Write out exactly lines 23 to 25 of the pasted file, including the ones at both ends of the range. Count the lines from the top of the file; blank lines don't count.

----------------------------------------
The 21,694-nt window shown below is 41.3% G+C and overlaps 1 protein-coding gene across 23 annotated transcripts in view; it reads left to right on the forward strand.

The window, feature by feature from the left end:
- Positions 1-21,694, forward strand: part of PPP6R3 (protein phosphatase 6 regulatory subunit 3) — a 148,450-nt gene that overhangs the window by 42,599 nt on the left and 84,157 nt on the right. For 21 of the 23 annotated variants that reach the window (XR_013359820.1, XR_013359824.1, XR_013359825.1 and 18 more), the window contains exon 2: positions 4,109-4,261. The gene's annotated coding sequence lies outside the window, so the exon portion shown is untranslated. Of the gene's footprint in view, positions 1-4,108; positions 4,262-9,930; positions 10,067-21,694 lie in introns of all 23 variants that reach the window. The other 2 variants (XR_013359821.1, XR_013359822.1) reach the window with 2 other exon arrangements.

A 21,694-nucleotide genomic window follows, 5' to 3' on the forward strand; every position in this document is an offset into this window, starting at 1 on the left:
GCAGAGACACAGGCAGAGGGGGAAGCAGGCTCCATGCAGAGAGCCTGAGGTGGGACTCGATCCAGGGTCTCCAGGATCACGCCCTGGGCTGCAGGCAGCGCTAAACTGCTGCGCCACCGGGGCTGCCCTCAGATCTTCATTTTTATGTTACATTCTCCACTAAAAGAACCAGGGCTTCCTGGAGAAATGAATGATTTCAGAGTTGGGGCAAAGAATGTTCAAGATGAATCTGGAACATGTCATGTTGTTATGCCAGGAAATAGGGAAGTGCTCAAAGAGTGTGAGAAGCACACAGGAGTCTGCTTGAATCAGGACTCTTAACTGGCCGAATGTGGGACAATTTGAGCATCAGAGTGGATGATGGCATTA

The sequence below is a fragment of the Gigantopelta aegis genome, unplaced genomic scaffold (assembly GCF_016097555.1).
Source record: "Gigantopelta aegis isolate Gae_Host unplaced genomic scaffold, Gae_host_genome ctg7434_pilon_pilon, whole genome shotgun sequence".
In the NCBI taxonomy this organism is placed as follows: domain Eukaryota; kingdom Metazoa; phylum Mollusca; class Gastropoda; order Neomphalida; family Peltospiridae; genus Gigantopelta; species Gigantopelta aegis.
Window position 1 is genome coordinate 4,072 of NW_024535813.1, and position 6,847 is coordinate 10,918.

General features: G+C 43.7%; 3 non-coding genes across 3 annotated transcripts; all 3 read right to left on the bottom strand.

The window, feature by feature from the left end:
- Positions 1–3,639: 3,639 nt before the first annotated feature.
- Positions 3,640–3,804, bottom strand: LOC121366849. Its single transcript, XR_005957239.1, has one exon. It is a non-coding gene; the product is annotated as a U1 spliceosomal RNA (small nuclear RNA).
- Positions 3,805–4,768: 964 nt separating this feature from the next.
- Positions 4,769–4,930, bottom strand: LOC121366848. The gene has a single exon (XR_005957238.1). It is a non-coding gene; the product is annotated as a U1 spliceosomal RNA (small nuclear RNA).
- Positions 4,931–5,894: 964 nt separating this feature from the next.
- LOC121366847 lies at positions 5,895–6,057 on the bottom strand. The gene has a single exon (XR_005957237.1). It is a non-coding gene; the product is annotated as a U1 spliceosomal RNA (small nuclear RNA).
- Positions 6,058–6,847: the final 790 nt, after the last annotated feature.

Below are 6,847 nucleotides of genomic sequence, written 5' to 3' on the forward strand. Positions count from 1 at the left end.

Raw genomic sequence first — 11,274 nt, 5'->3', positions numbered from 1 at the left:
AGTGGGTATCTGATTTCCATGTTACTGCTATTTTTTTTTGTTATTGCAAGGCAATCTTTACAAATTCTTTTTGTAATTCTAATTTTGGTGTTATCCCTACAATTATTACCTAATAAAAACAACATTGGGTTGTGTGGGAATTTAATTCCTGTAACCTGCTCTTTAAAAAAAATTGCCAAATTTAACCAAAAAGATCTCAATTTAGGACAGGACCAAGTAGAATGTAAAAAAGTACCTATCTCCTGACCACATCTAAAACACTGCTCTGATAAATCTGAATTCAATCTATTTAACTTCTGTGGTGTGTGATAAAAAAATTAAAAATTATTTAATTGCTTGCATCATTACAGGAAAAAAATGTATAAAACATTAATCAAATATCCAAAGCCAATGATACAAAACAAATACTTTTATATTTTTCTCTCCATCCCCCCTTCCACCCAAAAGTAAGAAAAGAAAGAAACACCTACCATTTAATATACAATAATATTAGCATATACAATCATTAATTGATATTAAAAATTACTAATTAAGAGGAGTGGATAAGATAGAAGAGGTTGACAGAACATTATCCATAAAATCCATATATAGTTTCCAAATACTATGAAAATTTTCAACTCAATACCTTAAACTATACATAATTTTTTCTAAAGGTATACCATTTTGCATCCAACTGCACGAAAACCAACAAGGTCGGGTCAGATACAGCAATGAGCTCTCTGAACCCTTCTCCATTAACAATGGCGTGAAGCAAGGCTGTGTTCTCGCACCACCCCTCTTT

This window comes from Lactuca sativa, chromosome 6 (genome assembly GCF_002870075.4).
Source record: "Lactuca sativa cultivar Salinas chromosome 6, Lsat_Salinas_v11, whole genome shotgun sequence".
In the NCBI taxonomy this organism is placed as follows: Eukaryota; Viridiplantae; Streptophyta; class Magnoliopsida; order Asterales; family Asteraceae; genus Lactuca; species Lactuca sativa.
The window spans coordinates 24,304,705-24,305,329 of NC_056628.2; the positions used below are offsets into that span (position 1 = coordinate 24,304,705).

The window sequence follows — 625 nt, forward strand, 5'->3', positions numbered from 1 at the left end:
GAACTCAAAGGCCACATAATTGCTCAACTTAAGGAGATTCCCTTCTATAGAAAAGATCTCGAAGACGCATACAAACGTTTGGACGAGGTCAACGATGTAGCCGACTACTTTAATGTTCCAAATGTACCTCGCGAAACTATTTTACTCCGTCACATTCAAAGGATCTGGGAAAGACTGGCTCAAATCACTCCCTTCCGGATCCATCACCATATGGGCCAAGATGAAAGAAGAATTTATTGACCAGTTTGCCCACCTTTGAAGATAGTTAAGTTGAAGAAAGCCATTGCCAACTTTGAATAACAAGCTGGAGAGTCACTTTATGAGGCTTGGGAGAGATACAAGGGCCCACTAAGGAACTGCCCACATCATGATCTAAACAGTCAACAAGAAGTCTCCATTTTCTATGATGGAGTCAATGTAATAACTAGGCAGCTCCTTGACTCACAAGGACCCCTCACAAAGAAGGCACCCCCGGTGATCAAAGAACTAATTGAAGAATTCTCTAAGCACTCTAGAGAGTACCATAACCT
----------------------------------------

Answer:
Source record: "Lactuca sativa cultivar Salinas chromosome 6, Lsat_Salinas_v11, whole genome shotgun sequence".
In the NCBI taxonomy this organism is placed as follows: Eukaryota; Viridiplantae; Streptophyta; class Magnoliopsida; order Asterales; family Asteraceae; genus Lactuca; species Lactuca sativa.
The window spans coordinates 24,304,705-24,305,329 of NC_056628.2; the positions used below are offsets into that span (position 1 = coordinate 24,304,705).